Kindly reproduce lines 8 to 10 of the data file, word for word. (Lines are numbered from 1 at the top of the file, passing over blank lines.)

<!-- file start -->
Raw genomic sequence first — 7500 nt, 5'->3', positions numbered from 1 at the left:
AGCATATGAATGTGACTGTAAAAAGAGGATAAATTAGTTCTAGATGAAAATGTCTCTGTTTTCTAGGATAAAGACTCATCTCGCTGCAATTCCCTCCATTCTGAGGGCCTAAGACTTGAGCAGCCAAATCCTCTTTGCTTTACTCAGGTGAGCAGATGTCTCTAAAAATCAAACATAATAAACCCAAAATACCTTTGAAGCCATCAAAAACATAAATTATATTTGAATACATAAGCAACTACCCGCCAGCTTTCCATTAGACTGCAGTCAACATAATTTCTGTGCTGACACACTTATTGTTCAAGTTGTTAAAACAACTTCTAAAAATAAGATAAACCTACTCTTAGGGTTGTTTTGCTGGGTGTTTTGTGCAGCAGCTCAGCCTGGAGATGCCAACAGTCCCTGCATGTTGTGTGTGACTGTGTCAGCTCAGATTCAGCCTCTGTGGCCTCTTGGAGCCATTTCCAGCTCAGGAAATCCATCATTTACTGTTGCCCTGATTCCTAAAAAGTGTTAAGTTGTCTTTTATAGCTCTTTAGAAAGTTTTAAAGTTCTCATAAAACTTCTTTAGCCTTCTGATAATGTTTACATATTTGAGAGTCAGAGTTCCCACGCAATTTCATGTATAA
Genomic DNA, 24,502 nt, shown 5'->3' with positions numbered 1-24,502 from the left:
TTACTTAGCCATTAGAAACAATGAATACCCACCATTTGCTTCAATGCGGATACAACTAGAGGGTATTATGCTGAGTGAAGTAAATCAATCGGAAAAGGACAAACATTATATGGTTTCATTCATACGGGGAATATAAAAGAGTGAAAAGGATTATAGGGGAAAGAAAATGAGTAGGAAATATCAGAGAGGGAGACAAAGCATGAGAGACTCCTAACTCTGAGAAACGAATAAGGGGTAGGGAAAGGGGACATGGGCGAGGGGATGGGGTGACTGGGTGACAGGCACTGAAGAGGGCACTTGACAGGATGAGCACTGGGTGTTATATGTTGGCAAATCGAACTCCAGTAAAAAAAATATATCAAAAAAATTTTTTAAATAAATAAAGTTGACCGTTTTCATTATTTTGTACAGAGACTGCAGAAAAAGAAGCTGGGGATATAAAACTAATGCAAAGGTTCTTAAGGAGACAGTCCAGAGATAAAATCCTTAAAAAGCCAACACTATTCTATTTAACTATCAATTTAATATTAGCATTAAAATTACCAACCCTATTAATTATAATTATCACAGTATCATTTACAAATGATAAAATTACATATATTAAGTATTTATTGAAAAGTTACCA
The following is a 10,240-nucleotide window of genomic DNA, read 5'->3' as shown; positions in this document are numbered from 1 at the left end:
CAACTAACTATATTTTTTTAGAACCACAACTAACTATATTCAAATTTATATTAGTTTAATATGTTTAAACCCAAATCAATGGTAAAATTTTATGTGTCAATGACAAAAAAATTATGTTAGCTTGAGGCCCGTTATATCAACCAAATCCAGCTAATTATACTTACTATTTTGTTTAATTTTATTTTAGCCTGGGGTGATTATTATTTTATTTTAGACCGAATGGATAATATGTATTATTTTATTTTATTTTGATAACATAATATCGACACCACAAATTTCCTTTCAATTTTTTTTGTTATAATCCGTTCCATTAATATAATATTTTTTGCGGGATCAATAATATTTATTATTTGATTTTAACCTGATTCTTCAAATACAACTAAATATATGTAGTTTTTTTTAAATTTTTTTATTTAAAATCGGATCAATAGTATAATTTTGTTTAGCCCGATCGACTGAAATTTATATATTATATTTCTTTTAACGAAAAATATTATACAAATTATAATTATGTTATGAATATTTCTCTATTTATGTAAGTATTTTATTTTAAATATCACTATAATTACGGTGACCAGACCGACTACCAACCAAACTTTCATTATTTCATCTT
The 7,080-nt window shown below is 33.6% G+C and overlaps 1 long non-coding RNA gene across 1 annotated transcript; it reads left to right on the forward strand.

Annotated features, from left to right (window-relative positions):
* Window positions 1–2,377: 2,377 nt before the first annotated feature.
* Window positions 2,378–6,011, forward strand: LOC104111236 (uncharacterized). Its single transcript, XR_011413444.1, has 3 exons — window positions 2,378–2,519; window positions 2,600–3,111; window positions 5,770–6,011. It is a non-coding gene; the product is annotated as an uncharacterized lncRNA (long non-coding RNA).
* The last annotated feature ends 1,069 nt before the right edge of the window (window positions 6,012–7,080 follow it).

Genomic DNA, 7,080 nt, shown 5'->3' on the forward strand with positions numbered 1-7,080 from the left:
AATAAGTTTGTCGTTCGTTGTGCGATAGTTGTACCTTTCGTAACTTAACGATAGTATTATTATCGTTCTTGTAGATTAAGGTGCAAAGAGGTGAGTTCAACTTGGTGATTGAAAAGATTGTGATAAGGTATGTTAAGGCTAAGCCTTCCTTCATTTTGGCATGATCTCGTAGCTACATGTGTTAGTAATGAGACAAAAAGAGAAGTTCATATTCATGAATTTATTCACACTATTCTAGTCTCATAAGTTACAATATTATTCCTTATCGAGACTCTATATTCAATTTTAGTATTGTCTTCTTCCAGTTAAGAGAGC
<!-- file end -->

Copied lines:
Annotated features, from left to right (window-relative positions):
* Window positions 1–2,377: 2,377 nt before the first annotated feature.
* Window positions 2,378–6,011, forward strand: LOC104111236 (uncharacterized). Its single transcript, XR_011413444.1, has 3 exons — window positions 2,378–2,519; window positions 2,600–3,111; window positions 5,770–6,011. It is a non-coding gene; the product is annotated as an uncharacterized lncRNA (long non-coding RNA).